- Formulate a research question in order to focus your ideas about the topic. Please see our video tutorial on developing an effective research question
- Write down the different concepts used in this question (“frankenstein” AND “film”)
- For each concept, think of similar terms that you might also use (“film” OR “movies”)
- TIP: Find additional clues for terms in the titles and abstracts of books and articles
- Locating the right combination of keywords takes time. You will need to go back and forth, revising the terms as you examine your search results
- View our video tutorial on using keywords effectively
- Search Laurier’s Primo library catalogue for books on your topic. The default search is both books and articles so choose the “books” tab if you want to eliminate articles
- You can start with broad keywords (e.g. “frankenstein”) and then narrow down your results by clicking on one of the “refine your results” links on the left-hand side of the screen
- For example, you can click on the term “monsters in literature”
- You can also limit your results to the Waterloo campus and/or books published within a specific time frame (e.g. works published after 1999)
- TIP: For additional books on a topic, click on the title of a book that looks pertinent, and then click on the subject link(s) for that book (under “details”)
- TIP: You can also order a book or a photocopy of an article from another library. You can learn more in our video tutorial on requesting materials from other libraries. It will be sent to the Waterloo campus library at no cost and you will be notified by email when it arrives
- Laurier's eBooks are just as scholarly as our print books
- They are available 24/7 from anywhere with an Internet connection
- Some of our ebooks can be downloaded and read on mobile devices (but not on the Kindle). If a book is downloadable, it will have a download link
- View a video tutorial on finding eBooks
- A good place to start is the library catalogue. Choose the “articles” tab
- There are also databases for every subject area; they list articles on topics within these areas
- The following databases are useful for your essay topics:
- Many of our interdisciplinary databases are well-suited to this course. See for example:
- To find scholarly articles, look for the “peer-reviewed” option in the databases. (What is a peer-reviewed article?)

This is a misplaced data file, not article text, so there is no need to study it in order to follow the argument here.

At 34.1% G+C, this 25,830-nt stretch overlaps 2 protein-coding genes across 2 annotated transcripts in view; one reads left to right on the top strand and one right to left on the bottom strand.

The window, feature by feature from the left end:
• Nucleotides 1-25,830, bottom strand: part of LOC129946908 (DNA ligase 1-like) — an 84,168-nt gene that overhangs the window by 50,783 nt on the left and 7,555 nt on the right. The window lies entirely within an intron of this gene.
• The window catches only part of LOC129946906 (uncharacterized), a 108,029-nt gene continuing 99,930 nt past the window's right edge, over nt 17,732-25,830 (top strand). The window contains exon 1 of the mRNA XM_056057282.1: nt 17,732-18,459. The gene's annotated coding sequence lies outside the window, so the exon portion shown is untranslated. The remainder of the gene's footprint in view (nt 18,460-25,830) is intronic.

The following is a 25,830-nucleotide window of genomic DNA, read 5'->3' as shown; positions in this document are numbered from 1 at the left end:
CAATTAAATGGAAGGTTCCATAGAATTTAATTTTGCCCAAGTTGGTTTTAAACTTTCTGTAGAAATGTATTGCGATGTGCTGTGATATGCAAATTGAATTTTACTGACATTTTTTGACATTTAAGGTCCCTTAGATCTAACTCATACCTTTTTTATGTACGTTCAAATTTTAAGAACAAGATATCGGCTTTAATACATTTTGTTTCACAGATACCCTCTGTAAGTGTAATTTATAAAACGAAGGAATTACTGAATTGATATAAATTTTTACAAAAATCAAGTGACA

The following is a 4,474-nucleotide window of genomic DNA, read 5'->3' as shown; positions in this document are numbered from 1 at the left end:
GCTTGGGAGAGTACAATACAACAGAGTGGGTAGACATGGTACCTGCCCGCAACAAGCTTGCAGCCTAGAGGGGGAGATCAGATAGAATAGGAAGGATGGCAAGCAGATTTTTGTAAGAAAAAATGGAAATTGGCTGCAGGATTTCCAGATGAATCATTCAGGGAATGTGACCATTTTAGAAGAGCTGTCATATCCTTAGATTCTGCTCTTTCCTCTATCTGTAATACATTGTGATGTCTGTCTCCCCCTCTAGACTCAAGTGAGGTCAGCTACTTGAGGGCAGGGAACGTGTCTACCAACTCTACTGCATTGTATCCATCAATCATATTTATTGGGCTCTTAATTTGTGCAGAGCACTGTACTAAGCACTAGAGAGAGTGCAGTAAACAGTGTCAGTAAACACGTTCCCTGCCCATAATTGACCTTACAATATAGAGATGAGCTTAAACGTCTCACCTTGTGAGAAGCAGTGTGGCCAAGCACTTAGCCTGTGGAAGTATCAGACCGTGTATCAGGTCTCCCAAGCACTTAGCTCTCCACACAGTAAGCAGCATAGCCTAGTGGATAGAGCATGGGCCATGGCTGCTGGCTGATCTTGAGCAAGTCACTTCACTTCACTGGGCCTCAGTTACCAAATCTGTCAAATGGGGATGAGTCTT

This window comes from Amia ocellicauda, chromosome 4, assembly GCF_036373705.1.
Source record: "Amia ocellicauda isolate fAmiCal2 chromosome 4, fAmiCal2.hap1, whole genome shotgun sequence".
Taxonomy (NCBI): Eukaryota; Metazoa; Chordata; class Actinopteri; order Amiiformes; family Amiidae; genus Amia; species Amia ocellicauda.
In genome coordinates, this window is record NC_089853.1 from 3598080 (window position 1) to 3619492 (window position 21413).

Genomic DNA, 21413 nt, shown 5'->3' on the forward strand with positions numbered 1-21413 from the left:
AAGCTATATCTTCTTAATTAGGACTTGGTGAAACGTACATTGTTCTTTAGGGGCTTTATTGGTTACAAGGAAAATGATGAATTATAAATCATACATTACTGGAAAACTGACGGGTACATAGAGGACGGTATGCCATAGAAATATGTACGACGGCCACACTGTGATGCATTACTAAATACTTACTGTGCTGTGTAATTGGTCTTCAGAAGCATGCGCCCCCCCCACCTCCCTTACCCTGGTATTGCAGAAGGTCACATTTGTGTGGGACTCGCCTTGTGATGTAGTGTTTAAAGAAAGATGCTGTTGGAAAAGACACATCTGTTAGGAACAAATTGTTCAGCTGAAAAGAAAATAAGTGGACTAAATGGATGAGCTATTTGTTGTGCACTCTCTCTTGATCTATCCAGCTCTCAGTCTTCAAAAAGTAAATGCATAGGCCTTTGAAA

- Do you already know the title of the article you want? Watch a video tutorial on how to find an article when you know the title
Find primary sources
- Click on the advanced search link. Type in keywords that represent different aspects of your topic (each term in a different box). In a separate box, type the term that is most appropriate: “sources,” “correspondence,” “documents,” “diaries,” “interviews,” or “speeches.” Change the drop-down option from “any” to “in the subject”
- Visit News Archives Online for links to our historical newspapers. You can find news articles about European culture from:
- The library also owns digitized resources via online databases. See the tab to primary sources in the History subject guide
- Type the name of a historical figure (e.g. Hitler) into our library catalogue, and change the drop-down option from “full record” to “author” in order to find anything written by this person
Too many search results?
- If you get too many search results, use narrower search terms (e.g. “silent films” instead of “films”)
- Try adding more concepts to your search. Adding more terms that are linked by “AND” will decrease your number of search results
Too few search results?
- Think in terms of broader categories (“films” rather than “silent films”)
- Add alternate terms for each concept (“films” OR “movies”). Adding more terms that are linked by “OR” will increase your number of search results
- TIP: Look at the bibliographies of the most pertinent books and articles on your topic. One author can lead you to others in the field
Need assistance with writing the paper?
- Book an appointment with the Writing Centre at Laurier's Centre for Student Success
- Visit the Centre for Student Success website for handouts on such topics as writing a strong thesis statement, constructing an argument, or writing an effective conclusion
Create the bibliography
- Visit our help page on citing sources for links to APA, MLA, and other style guides
- See our short video tutorials on when to cite and how to cite
Need help with research?
- Don’t hesitate to contact me (Fiona Inglis); I am here to help you.
- Email email@example.com. I can email or call you back
- Call 519 756-8228 ext 5529. (If you are on campus, just dial 5529)
- Visit the information desk at the library (just inside the front door)
- Instant message us by clicking on “Ask Us” (from the homepage of the Laurier Library)
Please note: The Library is committed to providing programs, events and services that are accessible to all. Please contact us if you require accommodation due to a disability.